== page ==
Hugh McGuire

publishing, technology, media, philosophy, a bit of politics.

Book Oven in the Gazette

Roberto Rocha of the Montreal Gazette has a good article about Book Oven and the new publishing landscape, with a nice pic out the window of the office (with me blocking the view, unfortunately):

Before the Internet, when a writer could not find a publisher to print and sell a manuscript, he could take matters into his own hands, head to the print shop, and hawk the book himself.
Rejected auteurs today have it easier, with a handful of websites that let them write, edit and print books bound like the pros.

Call it Self-publishing 2.0. And it’s one of the fastest-growing sectors of the book world, which is itself enjoying a nice growth period despite the recession and the glut of competing media choices.
“Like in any other media, when you the make tools of publishing easy, people will take advantage of it,” said Hugh McGuire, founder of Montreal self-publishing start-up Book Oven. “It’s just now coming into public consciousness.”

McGuire is one of the leaders of the movement toward digital empowerment in books. When it officially launches (it’s in beta testing now), Book Oven will let people collaborate in the writing, editing and proofreading of a book, all through online tools. When it’s ready, book lovers will be able to buy a copy on the website, either in electronic or paper format. [more…]

Hugh at 2020

Tomorrow I’ll be posting a long-winded manifesto about the term “self-publishing.”

LibriVox Turns Four

librivoxToday is LibriVox’s 4th birthday. LibriVox is a kooky kind of project with the following objective:

To make all books in the public domain available, for free, in audio format on the internet.

Some statistics, as of today:

  • Total number of projects: 3113
  • Number of completed projects: 2556
  • Number of completed non-English projects: 364
  • Total number of languages: 29
  • Number of languages with a completed work: 26
  • Number of completed solo projects: 1214
  • Number of readers: 3094
  • …who have completed something: 2867

Total recorded time in all rss-ified works: 49596721 seconds, or 574 days, 0 hours, 52 minutes, and 1 seconds. Total of 50774 sections.

If you have a soft spot in your heart for LibriVox, perhaps you might consider leaving a little message on the blog, or the forum.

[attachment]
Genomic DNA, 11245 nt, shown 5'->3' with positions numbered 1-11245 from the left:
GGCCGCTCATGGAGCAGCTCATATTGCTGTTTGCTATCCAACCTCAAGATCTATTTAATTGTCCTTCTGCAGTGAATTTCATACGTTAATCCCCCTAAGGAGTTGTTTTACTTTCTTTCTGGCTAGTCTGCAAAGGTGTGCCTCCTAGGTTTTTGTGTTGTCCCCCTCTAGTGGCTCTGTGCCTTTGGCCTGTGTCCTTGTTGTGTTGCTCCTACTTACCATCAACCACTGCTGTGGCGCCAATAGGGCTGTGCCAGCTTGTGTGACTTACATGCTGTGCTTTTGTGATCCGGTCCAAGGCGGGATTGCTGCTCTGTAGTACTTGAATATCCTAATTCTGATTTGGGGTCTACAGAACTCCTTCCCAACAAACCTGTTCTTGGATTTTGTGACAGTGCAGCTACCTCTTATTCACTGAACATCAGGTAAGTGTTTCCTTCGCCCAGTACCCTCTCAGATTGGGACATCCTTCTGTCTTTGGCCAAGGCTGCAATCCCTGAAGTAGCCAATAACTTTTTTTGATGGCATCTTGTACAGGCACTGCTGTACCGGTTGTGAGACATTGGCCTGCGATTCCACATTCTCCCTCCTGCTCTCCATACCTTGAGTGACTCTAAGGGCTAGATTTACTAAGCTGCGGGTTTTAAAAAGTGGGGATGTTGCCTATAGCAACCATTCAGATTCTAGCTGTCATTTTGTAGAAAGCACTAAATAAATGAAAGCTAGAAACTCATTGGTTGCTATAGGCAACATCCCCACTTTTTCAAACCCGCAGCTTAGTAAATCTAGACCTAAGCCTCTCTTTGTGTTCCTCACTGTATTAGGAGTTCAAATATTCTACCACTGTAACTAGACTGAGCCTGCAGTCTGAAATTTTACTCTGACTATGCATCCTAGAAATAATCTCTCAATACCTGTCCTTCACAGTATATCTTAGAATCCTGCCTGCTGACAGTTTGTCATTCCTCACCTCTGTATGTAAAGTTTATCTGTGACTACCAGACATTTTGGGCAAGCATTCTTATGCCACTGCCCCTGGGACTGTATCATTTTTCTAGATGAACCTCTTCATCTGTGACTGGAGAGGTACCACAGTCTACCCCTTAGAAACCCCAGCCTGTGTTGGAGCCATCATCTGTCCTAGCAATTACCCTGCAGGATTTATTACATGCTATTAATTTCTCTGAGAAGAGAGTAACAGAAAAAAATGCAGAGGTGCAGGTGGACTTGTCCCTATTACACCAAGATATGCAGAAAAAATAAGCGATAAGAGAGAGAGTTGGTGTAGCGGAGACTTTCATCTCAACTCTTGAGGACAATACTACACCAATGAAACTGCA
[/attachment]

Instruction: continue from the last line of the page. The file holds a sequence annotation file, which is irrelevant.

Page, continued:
Or even better, perhaps you might help us record a few chapters of public domain texts? …

Opening the Doors of the Book Oven

Book Oven Open for Cooking

We’ve been toiling away behind the scenes on the Book Oven for a few months. Now we’re ready to show you what we’ve been cooking. But there’s still work to do, and we want your help in building a new model for publishing.

Are you a writer? An editor? A proofreader? A small press? A designer? An agent?

If so, what would be the ideal web tool to help you get your manuscripts through to finished product? We want to build it, and we want to build a global community of book lovers and makers of books who will come together to make better books.

Bite-Size Edits

Bite-Size EditsOur first offering is Bite-Size Edits, a new way to proofread text. You can help proofread other peoples’ texts, you can proofread your own text (in private) using Bite-Size Edits, you can invite a small group, or open up your project for proofreading by the world.

And, if you can believe it, Bite-Size Edits actually makes proofreading fun. And addictive.

But don’t just trust me, try it.

There is more to Book Oven (though for the next couple of weeks there will be an extra step to see the rest of it…).

Cloud-based Book Publishing

We call it “cloud-based publishing,” but the name doesn’t matter. The web has given us the ability to connect and collaborate in new ways. It’s given us the ability to make and distribute our art and writing to a global audience of billions, at almost no cost. We think this means that millions of people can engage with books in ways they never did before. And we want Book Oven to be a place where book lovers of all stripes come together to help make (and buy! and read!) better books.